What started out as a minor drug charge has turned into a world of pain for a young offender.
What started out as a minor drug charge has turned into a world of pain for a young offender.

Minor drug matter takes turn after high speed police chase

WHAT started out as a minor drug charge has turned into a world of pain for a young offender.

Suzanne Lorraine Warden, 21, faced the Bundaberg Magistrates Court yesterday on the basis of two charges, including the unlawful possession of drug utensils and failure to appear in accordance with undertaking.

Warden was requested to attend court after police executed a search warrant at her place of residence in January, where a glass pipe and grinder were found.

The 21-year-old defendant admitted the utensils belonged to her and told police that she smokes marijuana to assist with her post-traumatic stress disorder (PTSD).

But matters took a turn for the worse when Warden failed to appear in court on March 18.

The court heard Warden was unable to make an appearance as she had been incarcerated in South Australia at the time.

After meeting a man who had convinced her to accompany him on a trip to South Australia and unaware of his criminal history, Warden was a passenger in his car and became caught up in a high speed police pursuit following a routine inspection.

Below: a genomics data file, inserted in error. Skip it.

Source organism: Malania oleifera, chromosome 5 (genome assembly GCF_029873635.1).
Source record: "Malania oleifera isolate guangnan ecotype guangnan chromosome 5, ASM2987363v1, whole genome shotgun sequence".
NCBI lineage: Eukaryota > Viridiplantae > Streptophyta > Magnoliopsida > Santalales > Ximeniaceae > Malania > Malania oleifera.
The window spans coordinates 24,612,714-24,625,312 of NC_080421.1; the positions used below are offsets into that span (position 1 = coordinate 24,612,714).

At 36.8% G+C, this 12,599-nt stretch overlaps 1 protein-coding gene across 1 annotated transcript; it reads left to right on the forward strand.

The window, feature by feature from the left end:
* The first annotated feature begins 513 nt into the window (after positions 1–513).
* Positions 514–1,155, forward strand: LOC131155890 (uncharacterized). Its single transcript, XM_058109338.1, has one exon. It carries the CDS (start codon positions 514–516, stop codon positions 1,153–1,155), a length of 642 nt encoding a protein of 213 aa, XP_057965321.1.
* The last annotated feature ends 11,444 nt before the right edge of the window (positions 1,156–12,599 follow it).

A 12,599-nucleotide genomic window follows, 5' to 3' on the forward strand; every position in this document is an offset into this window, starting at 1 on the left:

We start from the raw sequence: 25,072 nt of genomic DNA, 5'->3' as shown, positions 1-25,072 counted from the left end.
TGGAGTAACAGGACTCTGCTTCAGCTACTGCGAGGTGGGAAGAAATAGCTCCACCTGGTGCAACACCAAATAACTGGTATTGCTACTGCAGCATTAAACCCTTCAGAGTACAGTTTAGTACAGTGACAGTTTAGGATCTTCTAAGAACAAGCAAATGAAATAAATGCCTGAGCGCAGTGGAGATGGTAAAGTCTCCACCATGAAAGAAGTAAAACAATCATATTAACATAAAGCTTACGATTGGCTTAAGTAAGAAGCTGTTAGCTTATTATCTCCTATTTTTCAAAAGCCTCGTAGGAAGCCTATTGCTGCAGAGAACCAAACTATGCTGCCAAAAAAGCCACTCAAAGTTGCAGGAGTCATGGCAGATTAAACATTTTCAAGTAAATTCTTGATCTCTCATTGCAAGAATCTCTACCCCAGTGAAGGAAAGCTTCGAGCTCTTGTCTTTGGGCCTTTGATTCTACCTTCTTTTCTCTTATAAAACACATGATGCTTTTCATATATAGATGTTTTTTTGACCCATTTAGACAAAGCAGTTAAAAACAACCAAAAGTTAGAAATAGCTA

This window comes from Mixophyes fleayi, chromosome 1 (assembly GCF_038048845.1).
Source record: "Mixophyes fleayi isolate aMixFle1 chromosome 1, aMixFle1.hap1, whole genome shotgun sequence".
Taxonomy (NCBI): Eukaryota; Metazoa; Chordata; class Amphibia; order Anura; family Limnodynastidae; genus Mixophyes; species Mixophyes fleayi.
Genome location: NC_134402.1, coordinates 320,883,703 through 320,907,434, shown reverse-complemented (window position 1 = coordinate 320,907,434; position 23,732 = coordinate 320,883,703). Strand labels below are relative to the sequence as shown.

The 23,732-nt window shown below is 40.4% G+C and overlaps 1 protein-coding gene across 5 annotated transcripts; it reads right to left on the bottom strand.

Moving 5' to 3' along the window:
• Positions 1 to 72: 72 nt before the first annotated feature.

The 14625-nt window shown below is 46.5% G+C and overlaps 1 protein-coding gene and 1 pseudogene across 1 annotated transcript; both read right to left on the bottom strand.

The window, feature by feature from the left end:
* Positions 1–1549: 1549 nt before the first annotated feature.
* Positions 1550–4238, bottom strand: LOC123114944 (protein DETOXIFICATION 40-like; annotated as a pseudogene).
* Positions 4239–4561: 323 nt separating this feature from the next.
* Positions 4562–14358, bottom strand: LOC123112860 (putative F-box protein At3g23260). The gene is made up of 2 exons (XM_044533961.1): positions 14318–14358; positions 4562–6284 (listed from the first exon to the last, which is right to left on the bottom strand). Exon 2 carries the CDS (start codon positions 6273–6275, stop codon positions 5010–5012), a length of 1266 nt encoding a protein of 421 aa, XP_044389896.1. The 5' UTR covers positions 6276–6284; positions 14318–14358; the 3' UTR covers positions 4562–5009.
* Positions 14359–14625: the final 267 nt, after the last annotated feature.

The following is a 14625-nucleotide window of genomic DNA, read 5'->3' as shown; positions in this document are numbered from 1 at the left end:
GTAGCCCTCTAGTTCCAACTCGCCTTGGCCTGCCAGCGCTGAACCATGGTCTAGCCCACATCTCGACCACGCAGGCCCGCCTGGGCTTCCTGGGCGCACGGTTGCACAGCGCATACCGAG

When police caught the pair, Warden lied about her identity and reasons for being in South Australia and despite pleading not guilty, spent nine months and 21 days in custody.

She was also required to stay in South Australia and await her trial date.

The court heard Warden felt confronted and devastated by the situation and although she accepts she has been convicted lawfully by the court, maintains her innocence.

She admitted that agreeing to go on the trip was the biggest mistake she had ever made in her life.

Warden's lawyer said steps had been taken in South Australia to review the decision and requested the Magistrate treat her as a first-time offender given the situation.

Magistrate Terry Duroux said the circumstances were very unusual and as she had a spent a long time in custody sorting out the incident in South Australia and had no criminal history prior, he would be lenient when dealing with her drug utensil offence.

Warden was fined $200 for possessing drug utensils, the items were forfeited and she was fined an additional $400 for failure to appear. No conviction was recorded.


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